If you have ever found yourself tracing a statute far back into history, working with very old legislation, or completing any research that takes you back into the distant annals of time, you may have encountered a source note that looks quite different than the rest. While we are used to source notes that follow the more intuitive formula of calendar year, chapter, and section (i.e. 2000, c. 41, s. 18), if we go back far enough, we encounter a time when regnal years sorted themselves into the equation.
As an example, if you were tasked to trace the Municipal Act back to its inception, you would run into the following source note:
3-4 Geo V., c. 43, s. 1
While it is true that this source note still follows that same formula of year, chapter, and section, the year is now represented by an abbreviation of the name of the monarch in power at the time of the statute’s enactment. So, the above source note refers to the third and fourth year of the reign of King George the Fifth (and spoiler alert: translates to S.O. 1913, c. 43, s. 1).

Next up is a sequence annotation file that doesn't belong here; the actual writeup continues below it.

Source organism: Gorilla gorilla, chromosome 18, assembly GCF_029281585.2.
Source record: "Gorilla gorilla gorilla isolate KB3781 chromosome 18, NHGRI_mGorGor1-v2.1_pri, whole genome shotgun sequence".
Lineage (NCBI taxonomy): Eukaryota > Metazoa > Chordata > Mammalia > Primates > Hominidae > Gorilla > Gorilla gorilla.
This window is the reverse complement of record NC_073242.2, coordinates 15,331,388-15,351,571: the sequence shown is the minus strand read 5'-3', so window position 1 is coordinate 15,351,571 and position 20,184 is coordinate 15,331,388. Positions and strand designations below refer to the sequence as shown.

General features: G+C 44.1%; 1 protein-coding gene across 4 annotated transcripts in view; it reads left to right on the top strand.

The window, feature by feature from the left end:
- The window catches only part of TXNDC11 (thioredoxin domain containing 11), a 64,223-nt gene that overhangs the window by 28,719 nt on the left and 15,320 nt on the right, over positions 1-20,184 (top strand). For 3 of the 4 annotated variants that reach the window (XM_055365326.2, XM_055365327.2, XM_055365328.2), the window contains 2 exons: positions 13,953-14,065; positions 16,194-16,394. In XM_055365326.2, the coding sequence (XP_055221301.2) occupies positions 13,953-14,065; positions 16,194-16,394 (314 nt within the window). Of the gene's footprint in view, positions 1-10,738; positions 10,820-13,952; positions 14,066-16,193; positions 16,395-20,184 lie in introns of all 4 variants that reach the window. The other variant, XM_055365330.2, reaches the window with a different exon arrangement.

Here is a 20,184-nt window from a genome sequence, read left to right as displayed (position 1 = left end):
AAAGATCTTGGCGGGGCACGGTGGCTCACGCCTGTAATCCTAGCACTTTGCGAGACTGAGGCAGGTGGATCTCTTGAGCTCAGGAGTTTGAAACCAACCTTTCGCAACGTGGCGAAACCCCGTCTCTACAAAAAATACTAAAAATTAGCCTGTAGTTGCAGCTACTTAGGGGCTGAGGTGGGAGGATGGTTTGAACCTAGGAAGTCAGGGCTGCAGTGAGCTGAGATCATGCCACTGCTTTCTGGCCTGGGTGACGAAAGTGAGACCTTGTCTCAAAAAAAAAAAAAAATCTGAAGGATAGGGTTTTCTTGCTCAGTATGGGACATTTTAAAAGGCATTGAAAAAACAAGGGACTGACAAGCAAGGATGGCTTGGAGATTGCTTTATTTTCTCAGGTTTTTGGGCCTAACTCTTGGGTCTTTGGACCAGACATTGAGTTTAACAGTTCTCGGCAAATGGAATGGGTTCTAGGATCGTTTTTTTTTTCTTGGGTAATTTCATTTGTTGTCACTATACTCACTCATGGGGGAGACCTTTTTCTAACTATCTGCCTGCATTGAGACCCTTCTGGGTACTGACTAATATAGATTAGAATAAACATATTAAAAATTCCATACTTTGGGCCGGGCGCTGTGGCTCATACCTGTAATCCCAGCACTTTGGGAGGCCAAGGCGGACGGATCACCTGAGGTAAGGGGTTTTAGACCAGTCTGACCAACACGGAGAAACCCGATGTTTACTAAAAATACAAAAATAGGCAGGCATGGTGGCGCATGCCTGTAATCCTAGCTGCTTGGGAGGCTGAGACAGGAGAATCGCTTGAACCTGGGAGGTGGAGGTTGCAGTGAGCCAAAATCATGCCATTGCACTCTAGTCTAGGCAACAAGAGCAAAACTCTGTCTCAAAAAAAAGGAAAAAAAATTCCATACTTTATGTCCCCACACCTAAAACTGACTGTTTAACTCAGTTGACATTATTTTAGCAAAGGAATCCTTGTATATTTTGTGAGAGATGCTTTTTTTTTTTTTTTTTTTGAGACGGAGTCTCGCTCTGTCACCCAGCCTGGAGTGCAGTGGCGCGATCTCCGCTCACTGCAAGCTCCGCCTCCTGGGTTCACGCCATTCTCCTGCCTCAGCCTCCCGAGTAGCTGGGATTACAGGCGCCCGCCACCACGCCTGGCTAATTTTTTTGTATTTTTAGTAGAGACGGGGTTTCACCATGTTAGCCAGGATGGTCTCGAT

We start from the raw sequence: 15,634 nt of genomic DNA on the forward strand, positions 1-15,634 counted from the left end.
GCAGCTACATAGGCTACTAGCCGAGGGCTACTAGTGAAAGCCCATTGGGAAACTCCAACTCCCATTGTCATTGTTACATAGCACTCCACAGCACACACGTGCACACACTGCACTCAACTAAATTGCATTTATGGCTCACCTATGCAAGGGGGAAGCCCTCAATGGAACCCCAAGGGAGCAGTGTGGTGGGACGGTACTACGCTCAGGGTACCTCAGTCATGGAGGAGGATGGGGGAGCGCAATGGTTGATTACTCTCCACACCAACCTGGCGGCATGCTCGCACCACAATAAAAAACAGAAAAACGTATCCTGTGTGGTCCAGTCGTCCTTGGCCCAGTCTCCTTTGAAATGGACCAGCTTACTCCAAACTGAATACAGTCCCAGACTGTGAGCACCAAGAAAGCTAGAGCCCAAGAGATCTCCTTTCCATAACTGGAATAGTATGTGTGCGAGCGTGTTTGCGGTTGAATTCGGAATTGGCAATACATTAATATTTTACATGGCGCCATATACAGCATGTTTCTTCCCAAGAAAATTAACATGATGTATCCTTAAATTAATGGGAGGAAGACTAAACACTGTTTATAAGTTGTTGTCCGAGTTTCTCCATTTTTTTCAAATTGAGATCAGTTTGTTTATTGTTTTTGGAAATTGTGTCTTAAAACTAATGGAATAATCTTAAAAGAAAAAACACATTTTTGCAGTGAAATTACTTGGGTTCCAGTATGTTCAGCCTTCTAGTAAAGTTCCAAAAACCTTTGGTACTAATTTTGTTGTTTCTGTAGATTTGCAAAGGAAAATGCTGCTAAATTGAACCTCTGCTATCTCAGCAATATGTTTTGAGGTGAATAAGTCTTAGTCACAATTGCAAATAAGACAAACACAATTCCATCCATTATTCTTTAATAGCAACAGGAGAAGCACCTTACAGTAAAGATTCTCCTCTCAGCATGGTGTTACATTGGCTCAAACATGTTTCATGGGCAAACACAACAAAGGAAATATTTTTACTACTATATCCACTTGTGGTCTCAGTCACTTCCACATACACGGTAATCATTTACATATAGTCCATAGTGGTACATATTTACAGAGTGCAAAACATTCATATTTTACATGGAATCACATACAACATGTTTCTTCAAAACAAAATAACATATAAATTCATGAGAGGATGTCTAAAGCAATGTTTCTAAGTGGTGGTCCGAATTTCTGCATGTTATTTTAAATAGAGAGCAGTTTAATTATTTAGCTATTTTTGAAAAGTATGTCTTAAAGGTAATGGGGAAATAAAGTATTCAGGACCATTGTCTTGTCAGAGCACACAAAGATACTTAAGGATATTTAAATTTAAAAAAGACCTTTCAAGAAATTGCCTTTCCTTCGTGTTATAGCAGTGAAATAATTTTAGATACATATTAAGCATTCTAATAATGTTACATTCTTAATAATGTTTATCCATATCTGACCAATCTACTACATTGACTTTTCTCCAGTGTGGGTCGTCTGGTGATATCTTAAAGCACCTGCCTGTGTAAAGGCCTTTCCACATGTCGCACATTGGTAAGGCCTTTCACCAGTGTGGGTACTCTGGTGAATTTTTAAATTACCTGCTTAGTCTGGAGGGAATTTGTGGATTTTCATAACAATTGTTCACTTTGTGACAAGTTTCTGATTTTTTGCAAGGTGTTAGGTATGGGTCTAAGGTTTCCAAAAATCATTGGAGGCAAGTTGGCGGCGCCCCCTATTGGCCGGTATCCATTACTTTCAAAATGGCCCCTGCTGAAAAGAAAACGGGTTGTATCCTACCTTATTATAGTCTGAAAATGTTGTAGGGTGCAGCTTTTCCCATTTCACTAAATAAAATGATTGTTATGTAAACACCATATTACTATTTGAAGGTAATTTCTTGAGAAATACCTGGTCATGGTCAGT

Now, unless you’ve memorized all the regnal years throughout time (or are intimately familiar with the history of British monarchs), this can pose quite the annoying curveball when you’re already elbows-deep in research.
But fear not! Handy charts exist to help you navigate the translation of regnal to calendar year. For example, Courthouse Libraries BC has curated the following reference list that cites to those secondary source materials containing regnal year lists or charts: Regnal Years. These materials can also be requested through the Great Library.
One Great Library favourite is Sweet and Maxwell’s Guide to Law Reports and Statutes “Table of Regnal Years of English Sovereigns”. This has been made available online by Harvard Law School here.
Additionally, a Great Library staff member has created another table, one based off the Sweet and Maxwell tool and replete with additional details, footnotes, and commentary. You can find this resource below: